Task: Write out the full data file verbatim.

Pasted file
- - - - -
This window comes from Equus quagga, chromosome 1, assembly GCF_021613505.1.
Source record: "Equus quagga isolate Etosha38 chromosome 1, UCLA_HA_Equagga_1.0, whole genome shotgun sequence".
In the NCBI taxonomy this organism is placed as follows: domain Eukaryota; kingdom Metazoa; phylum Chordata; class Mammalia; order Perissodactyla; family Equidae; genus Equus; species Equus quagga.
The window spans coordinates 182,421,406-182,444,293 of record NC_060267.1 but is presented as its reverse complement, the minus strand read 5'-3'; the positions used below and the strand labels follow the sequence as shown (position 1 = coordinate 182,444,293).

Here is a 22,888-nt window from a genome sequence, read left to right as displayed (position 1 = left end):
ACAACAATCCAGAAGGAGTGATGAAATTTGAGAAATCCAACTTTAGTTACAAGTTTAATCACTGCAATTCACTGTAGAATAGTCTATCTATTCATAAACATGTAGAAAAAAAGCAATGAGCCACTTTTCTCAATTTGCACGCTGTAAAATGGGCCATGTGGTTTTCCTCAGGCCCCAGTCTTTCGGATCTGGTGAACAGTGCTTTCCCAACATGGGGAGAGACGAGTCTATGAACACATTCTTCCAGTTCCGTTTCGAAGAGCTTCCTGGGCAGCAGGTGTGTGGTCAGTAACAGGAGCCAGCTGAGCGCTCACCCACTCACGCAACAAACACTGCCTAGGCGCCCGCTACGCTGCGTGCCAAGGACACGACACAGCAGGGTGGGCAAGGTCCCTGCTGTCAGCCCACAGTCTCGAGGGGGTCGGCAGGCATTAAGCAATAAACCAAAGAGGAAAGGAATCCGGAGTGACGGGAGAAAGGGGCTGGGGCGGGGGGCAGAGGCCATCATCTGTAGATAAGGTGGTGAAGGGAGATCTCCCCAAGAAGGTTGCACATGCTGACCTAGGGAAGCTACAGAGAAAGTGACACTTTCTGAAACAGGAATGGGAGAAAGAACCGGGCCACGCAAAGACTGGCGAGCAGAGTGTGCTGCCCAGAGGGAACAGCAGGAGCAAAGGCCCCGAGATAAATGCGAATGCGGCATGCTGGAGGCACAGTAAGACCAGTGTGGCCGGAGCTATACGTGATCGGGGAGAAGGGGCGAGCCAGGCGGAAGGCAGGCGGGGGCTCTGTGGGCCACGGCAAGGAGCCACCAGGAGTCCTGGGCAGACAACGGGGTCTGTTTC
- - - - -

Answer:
This window comes from Equus quagga, chromosome 1, assembly GCF_021613505.1.
Source record: "Equus quagga isolate Etosha38 chromosome 1, UCLA_HA_Equagga_1.0, whole genome shotgun sequence".
In the NCBI taxonomy this organism is placed as follows: domain Eukaryota; kingdom Metazoa; phylum Chordata; class Mammalia; order Perissodactyla; family Equidae; genus Equus; species Equus quagga.
The window spans coordinates 182,421,406-182,444,293 of record NC_060267.1 but is presented as its reverse complement, the minus strand read 5'-3'; the positions used below and the strand labels follow the sequence as shown (position 1 = coordinate 182,444,293).

Here is a 22,888-nt window from a genome sequence, read left to right as displayed (position 1 = left end):
ACAACAATCCAGAAGGAGTGATGAAATTTGAGAAATCCAACTTTAGTTACAAGTTTAATCACTGCAATTCACTGTAGAATAGTCTATCTATTCATAAACATGTAGAAAAAAAGCAATGAGCCACTTTTCTCAATTTGCACGCTGTAAAATGGGCCATGTGGTTTTCCTCAGGCCCCAGTCTTTCGGATCTGGTGAACAGTGCTTTCCCAACATGGGGAGAGACGAGTCTATGAACACATTCTTCCAGTTCCGTTTCGAAGAGCTTCCTGGGCAGCAGGTGTGTGGTCAGTAACAGGAGCCAGCTGAGCGCTCACCCACTCACGCAACAAACACTGCCTAGGCGCCCGCTACGCTGCGTGCCAAGGACACGACACAGCAGGGTGGGCAAGGTCCCTGCTGTCAGCCCACAGTCTCGAGGGGGTCGGCAGGCATTAAGCAATAAACCAAAGAGGAAAGGAATCCGGAGTGACGGGAGAAAGGGGCTGGGGCGGGGGGCAGAGGCCATCATCTGTAGATAAGGTGGTGAAGGGAGATCTCCCCAAGAAGGTTGCACATGCTGACCTAGGGAAGCTACAGAGAAAGTGACACTTTCTGAAACAGGAATGGGAGAAAGAACCGGGCCACGCAAAGACTGGCGAGCAGAGTGTGCTGCCCAGAGGGAACAGCAGGAGCAAAGGCCCCGAGATAAATGCGAATGCGGCATGCTGGAGGCACAGTAAGACCAGTGTGGCCGGAGCTATACGTGATCGGGGAGAAGGGGCGAGCCAGGCGGAAGGCAGGCGGGGGCTCTGTGGGCCACGGCAAGGAGCCACCAGGAGTCCTGGGCAGACAACGGGGTCTGTTTC